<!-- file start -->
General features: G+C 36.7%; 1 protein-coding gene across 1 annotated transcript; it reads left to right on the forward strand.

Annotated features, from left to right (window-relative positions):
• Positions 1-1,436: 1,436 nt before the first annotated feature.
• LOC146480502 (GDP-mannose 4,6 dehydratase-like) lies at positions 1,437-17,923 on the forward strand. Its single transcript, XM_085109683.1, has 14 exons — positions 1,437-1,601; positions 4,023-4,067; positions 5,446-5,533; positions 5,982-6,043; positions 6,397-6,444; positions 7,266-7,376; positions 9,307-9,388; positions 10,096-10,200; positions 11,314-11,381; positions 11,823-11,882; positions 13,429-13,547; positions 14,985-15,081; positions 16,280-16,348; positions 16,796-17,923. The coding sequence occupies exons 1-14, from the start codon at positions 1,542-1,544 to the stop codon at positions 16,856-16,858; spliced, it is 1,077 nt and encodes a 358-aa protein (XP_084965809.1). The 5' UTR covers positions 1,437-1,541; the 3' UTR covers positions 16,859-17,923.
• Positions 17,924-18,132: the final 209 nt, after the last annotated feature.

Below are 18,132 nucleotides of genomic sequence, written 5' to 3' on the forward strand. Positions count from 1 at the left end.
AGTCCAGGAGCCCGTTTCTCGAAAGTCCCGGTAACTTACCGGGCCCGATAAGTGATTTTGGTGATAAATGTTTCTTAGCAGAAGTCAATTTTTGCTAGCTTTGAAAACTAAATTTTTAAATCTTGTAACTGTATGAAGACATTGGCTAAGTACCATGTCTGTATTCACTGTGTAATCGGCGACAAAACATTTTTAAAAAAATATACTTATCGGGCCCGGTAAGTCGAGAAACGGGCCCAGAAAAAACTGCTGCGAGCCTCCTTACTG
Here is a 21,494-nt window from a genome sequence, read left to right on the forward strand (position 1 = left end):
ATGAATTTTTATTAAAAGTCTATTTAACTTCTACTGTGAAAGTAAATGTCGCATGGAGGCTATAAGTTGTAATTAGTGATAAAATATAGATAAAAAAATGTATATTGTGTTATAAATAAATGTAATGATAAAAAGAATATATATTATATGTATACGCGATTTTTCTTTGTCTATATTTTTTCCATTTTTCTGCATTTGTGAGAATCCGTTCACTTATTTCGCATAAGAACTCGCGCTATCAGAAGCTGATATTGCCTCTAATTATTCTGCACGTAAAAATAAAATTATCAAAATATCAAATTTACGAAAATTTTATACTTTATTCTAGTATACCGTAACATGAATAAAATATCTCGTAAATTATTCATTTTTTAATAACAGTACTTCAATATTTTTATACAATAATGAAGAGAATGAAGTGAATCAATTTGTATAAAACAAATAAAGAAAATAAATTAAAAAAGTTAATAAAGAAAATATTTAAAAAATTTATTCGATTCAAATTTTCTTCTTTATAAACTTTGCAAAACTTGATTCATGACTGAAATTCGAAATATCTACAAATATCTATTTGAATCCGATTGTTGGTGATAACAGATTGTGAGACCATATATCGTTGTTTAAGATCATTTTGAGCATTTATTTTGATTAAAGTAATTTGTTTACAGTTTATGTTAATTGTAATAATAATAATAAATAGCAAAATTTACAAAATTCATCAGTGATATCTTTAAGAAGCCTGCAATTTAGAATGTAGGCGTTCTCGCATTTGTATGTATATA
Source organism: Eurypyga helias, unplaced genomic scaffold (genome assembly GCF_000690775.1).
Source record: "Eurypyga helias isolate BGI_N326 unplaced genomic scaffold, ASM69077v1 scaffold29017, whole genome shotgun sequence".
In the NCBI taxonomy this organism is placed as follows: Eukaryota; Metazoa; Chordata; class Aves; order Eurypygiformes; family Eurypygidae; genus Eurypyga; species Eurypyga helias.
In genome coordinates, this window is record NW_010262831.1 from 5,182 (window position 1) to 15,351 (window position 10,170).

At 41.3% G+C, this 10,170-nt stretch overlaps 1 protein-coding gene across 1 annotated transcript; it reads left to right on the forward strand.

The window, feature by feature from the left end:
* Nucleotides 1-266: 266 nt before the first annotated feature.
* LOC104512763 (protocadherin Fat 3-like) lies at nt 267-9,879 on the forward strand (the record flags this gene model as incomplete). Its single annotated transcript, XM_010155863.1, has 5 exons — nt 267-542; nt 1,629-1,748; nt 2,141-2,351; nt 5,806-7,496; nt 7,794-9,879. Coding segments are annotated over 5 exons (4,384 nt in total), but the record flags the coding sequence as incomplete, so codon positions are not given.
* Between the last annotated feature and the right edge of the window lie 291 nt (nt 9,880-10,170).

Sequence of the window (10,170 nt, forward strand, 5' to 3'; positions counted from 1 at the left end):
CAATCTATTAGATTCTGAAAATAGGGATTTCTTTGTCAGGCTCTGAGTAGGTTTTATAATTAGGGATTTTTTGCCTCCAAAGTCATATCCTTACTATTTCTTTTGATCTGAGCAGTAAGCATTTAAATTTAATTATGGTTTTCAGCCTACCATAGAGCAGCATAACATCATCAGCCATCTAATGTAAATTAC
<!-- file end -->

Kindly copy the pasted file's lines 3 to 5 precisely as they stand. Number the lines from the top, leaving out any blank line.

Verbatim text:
• Positions 1-1,436: 1,436 nt before the first annotated feature.
• LOC146480502 (GDP-mannose 4,6 dehydratase-like) lies at positions 1,437-17,923 on the forward strand. Its single transcript, XM_085109683.1, has 14 exons — positions 1,437-1,601; positions 4,023-4,067; positions 5,446-5,533; positions 5,982-6,043; positions 6,397-6,444; positions 7,266-7,376; positions 9,307-9,388; positions 10,096-10,200; positions 11,314-11,381; positions 11,823-11,882; positions 13,429-13,547; positions 14,985-15,081; positions 16,280-16,348; positions 16,796-17,923. The coding sequence occupies exons 1-14, from the start codon at positions 1,542-1,544 to the stop codon at positions 16,856-16,858; spliced, it is 1,077 nt and encodes a 358-aa protein (XP_084965809.1). The 5' UTR covers positions 1,437-1,541; the 3' UTR covers positions 16,859-17,923.
• Positions 17,924-18,132: the final 209 nt, after the last annotated feature.